Apex Sports Clinic

How to Fix a Hurt Heel: Understanding Achilles Surgery


 Understanding the Achilles Tendon

The Achilles tendon is a crucial structure in the human body, connecting the calf muscles to the heel bone. It plays a vital role in everyday activities such as walking, running, and jumping. However, due to its frequent use and exposure to stress, the Achilles tendon is prone to injury. When the tendon becomes damaged or torn, it can lead to significant pain and mobility issues. In such cases, Achilles surgery may be necessary to repair the tendon and restore function to the affected area, with guidance from orthopedic surgeons specializing in tendon injuries.

Types of Achilles Surgery

There are several types of Achilles surgery, each tailored to address specific issues related to tendon damage or rupture:

Open Surgery:

Open surgery involves making a large incision in the back of the leg to access the damaged Achilles tendon directly. This approach allows the orthopedic surgeon to visualize the extent of the injury and provide precise repair. During the procedure, any damaged or torn portions of the tendon are removed, and the remaining healthy tissue is stitched back together. In some cases, a graft may be used to reinforce the repair and promote better healing. While open surgery provides excellent visibility and control, it typically requires a longer recovery period and may result in more noticeable scarring.

Endoscopic Surgery:

Endoscopic surgery is a relatively newer technique that utilizes a tiny camera called an endoscope to visualize and repair the Achilles tendon. A small incision is made near the damaged tendon, and the endoscope is inserted to provide a clear view of the internal structures. Using specialized instruments, the orthopedic surgeon can then repair the tendon with greater precision while minimizing damage to surrounding tissues. Endoscopic surgery offers many benefits, including smaller incisions, reduced postoperative pain, and faster recovery times. However, it may not be suitable for all cases of Achilles tendon injury, and the availability of this technique may vary depending on the healthcare provider.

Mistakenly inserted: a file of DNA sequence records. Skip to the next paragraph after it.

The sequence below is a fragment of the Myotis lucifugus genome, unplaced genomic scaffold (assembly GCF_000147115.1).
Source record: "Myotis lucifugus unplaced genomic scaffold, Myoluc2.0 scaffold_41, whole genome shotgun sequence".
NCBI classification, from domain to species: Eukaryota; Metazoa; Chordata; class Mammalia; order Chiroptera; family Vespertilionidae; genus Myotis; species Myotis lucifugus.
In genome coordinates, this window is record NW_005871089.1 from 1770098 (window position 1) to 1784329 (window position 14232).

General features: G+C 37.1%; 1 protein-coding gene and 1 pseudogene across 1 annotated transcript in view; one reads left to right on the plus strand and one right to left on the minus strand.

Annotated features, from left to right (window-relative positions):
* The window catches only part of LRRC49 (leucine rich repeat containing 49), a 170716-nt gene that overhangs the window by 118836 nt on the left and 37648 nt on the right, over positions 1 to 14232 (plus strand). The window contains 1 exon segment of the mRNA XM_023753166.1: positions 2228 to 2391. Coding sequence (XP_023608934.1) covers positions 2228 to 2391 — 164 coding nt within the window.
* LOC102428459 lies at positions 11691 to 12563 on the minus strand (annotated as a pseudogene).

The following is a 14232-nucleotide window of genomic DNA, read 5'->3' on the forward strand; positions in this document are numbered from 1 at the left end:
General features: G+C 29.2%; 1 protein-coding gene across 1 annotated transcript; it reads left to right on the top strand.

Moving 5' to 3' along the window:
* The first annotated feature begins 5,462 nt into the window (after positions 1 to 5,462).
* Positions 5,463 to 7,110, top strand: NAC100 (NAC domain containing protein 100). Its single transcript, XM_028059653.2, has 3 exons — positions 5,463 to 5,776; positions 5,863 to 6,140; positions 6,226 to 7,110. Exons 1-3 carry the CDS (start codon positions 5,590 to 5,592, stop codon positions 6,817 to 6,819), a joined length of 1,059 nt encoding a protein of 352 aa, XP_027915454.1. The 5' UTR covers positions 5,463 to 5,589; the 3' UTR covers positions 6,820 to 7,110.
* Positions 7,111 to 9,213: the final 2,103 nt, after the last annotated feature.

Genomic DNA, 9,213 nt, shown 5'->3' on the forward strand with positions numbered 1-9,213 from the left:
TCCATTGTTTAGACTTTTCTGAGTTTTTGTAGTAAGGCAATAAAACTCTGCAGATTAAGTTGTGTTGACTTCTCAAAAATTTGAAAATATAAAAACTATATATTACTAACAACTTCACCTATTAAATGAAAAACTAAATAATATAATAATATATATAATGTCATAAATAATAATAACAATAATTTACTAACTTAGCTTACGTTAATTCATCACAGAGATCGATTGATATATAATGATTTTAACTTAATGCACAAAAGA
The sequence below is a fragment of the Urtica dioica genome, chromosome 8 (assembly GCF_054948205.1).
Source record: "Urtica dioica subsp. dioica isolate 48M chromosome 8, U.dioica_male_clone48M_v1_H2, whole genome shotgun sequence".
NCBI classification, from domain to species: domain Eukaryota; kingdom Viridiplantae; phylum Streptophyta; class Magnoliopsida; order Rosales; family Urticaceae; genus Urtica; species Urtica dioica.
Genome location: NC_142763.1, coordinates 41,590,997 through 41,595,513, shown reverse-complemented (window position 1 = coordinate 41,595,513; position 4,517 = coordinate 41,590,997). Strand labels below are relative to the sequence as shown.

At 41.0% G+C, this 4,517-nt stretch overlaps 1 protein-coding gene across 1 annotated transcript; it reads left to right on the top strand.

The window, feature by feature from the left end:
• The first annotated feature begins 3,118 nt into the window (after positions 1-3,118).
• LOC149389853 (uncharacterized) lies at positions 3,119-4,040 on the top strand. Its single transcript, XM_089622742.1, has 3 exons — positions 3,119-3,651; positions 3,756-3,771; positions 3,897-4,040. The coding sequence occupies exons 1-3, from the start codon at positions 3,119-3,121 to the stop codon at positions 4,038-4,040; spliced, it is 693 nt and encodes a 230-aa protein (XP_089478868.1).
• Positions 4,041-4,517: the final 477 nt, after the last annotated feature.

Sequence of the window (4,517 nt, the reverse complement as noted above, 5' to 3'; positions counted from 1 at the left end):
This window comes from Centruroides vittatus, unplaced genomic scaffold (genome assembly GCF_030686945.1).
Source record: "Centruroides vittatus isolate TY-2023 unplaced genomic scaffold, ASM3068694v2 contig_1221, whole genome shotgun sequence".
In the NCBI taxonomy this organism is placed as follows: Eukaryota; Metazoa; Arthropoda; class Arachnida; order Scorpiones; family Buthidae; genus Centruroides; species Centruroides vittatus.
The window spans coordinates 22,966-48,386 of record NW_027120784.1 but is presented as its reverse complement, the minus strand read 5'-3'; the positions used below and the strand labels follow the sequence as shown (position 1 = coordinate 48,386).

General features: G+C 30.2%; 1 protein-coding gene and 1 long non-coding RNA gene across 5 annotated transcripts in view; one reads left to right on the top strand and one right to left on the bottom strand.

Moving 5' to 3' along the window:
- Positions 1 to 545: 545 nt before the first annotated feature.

Recovery Process

Regardless of the type of Achilles surgery performed, the recovery process typically follows a similar trajectory:


After surgery, the affected leg may be placed in a cast or brace by the orthopedic surgeon to immobilize the foot and ankle and allow the repaired tendon to heal properly. This immobilization is crucial for preventing further injury and promoting optimal recovery.


Once the initial healing phase is complete, a structured Physiotherapy program is often prescribed by the orthopedic surgeon to restore strength, flexibility, and function to the affected leg. Physiotherapy may include exercises to improve range of motion, strengthen the calf muscles, and gradually reintroduce weight-bearing activities.

Gradual Return to Activity:

As healing progresses and strength improves, patients can gradually return to their normal activities under the guidance of the orthopedic surgeon. However, it’s essential to avoid pushing too hard too soon, as this can lead to reinjury or delayed healing.

Long-Term Rehabilitation:

While many patients are able to resume their normal activities within a few months of Achilles surgery, some may require ongoing rehabilitation to optimize outcomes and prevent future injuries. This may include continued strength training, flexibility exercises, and modifications to activity levels to minimize stress on the Achilles tendon.


Achilles surgery is a highly effective treatment option for individuals with severe Achilles tendon damage or rupture, guided by orthopedic surgeons specializing in tendon injuries. By understanding the different types of Achilles surgery available and the recovery process involved, patients can make informed decisions about their treatment and rehabilitation. With proper care and rehabilitation, many individuals can return to their normal activities and enjoy a full recovery following Achilles surgery. However, it’s essential to work closely with orthopedic surgeons to ensure the best possible outcomes and minimize the risk of complications.

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